Farm-iversary 11

Sold real estate sign

“Tell me a story of when you and Daddy moved to the farm,” Ellie says frequently.

Last week, I told her, “11 years ago today…”

March 2 marked 11 years since the farm became ours, and we’ve been looking back each day, talking about what Daddy and I were doing and how this journey started.

Often though, in my mind, I’m looking ahead these days. Long ahead.

Thinking about this land and Ellie and how I can make this farm healthy and helpful for the Earth and for Matt’s and my descendants.

Ellie walking in the field

I recall a quote I read once from an Indigenous elder (I’ve not been able to find the source). He was speaking of settlers, and he asked, “When are you going to act like you’re going to stay?”

When I see how people treat our land, water and natural resources, I feel like the settler mentality is often one of, “We’ll stay until we use it all up. Then we’ll move on to somewhere else.”

But the farm is different. Thinking of our child, grandchildren, great-grandchildren and beyond being here, hopefully, makes me think of the Earth, and specifically this part of the Earth differently. I’m thinking about sequestering carbon, regenerative agriculture, health of the soil and trees, productivity of the fields, diversity of plants and animals, quality of the air and water, and sustaining life for all beings on this farm.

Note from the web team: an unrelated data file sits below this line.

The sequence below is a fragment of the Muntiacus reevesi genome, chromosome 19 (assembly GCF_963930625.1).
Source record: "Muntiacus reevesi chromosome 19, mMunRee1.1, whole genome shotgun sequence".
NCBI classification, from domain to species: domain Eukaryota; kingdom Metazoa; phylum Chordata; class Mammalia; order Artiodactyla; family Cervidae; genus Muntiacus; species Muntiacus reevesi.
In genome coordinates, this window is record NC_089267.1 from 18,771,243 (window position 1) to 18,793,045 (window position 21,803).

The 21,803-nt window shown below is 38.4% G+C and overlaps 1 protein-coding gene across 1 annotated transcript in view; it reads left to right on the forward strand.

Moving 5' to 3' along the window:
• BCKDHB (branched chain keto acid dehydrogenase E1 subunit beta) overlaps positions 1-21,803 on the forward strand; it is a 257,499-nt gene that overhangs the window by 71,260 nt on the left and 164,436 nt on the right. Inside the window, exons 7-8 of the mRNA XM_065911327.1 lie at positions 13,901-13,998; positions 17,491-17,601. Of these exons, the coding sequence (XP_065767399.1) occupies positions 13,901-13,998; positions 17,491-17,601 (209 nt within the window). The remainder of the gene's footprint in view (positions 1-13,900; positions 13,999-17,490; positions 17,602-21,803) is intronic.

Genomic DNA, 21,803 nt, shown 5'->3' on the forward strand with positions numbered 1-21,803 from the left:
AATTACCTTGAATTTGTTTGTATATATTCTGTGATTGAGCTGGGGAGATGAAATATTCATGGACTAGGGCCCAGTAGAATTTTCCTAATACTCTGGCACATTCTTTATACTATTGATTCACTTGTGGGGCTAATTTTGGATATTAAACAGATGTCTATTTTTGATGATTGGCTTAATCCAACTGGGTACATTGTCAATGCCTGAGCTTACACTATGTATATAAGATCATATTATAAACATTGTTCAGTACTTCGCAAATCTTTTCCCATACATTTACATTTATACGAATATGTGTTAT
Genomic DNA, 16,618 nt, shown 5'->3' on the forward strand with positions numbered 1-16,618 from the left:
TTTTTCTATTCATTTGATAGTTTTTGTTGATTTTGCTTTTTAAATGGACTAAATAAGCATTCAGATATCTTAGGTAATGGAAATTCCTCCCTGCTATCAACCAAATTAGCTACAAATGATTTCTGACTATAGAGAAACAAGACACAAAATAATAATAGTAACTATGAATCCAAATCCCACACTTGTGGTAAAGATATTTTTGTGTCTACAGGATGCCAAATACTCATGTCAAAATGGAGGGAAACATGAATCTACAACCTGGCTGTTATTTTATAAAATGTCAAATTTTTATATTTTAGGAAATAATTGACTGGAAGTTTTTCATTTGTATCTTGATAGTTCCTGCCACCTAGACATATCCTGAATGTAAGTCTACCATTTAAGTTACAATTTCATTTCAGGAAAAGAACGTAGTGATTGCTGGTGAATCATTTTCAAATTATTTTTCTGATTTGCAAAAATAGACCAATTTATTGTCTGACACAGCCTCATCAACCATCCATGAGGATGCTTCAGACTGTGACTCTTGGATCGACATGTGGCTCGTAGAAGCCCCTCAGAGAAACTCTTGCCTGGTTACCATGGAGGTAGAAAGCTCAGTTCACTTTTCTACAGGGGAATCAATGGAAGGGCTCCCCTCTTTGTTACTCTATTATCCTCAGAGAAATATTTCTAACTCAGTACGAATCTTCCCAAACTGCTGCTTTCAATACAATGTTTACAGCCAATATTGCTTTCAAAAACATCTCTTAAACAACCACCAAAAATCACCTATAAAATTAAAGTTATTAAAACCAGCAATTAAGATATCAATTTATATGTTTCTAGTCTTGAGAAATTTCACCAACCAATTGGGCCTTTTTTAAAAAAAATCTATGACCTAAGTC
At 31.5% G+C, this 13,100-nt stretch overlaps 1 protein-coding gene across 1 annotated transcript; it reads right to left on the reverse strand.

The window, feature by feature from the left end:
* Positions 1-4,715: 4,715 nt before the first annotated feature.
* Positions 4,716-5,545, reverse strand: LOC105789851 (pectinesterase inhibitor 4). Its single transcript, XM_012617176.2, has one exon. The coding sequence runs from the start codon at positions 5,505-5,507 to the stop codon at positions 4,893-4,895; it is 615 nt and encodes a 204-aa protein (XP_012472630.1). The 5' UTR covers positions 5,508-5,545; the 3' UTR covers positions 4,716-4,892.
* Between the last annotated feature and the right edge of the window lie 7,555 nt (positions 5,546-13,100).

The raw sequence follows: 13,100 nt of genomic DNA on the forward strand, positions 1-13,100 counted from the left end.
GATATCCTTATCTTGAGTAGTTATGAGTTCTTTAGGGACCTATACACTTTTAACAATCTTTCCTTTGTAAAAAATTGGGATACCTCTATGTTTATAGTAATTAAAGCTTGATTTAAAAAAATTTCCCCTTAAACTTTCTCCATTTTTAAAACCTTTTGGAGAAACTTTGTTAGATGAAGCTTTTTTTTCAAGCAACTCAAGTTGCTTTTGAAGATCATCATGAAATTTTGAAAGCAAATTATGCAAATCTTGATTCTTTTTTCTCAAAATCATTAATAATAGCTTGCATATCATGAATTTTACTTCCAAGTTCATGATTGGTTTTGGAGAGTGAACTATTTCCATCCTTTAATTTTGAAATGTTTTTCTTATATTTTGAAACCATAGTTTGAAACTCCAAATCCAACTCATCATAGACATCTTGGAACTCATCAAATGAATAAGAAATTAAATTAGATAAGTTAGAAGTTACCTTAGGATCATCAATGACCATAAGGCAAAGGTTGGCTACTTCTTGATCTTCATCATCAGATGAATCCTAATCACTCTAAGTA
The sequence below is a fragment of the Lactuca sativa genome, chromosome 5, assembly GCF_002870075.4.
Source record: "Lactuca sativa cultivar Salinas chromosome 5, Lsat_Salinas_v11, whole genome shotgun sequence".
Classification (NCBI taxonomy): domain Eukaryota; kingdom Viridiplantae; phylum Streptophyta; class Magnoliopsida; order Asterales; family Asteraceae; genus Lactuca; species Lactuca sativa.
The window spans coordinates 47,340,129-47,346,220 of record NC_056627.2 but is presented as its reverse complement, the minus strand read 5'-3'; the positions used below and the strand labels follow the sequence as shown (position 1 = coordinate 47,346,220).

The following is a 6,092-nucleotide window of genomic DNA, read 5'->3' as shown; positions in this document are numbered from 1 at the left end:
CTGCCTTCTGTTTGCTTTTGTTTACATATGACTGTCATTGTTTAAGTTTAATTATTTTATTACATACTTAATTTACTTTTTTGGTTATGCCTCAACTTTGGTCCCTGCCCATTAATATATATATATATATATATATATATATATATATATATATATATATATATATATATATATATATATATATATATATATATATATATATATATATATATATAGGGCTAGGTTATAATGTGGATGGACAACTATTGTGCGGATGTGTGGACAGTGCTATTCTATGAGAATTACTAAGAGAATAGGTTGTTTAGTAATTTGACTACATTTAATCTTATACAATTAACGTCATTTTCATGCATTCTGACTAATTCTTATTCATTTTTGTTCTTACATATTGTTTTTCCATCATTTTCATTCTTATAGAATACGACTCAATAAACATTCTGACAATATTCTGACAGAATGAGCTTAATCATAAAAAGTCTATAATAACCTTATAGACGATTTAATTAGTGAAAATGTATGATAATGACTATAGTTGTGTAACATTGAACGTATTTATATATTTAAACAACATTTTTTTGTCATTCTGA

Nine turkey eggs

The farm is near the traditional lands of the Haudenosaunee peoples. The Haudenosaunee are the source of Seventh Generation Principle. Rooted in an ancient Haudenosaunee philosophy, the principle states that “the decisions we make today should result in a sustainable world seven generations into the future.” (Source)

That is our great-great-great-great-great grandchildren. Two hundred years from now. Eleven years is a baby step in that journey. But we’ve started. Now I’m trying to look ahead to where we’re going.


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